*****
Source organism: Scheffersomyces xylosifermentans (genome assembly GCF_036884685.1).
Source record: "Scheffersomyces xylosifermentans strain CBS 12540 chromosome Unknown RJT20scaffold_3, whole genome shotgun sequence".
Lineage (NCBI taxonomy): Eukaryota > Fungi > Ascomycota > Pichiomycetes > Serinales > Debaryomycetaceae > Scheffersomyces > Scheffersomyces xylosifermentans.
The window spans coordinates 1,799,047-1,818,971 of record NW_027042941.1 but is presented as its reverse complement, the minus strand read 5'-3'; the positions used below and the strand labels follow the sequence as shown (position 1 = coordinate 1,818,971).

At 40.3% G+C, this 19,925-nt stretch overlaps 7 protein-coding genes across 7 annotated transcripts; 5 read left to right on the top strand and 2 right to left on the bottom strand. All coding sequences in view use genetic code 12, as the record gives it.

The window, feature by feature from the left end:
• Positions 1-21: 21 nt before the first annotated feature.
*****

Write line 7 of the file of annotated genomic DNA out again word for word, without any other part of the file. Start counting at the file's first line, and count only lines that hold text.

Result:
• Positions 1-21: 21 nt before the first annotated feature.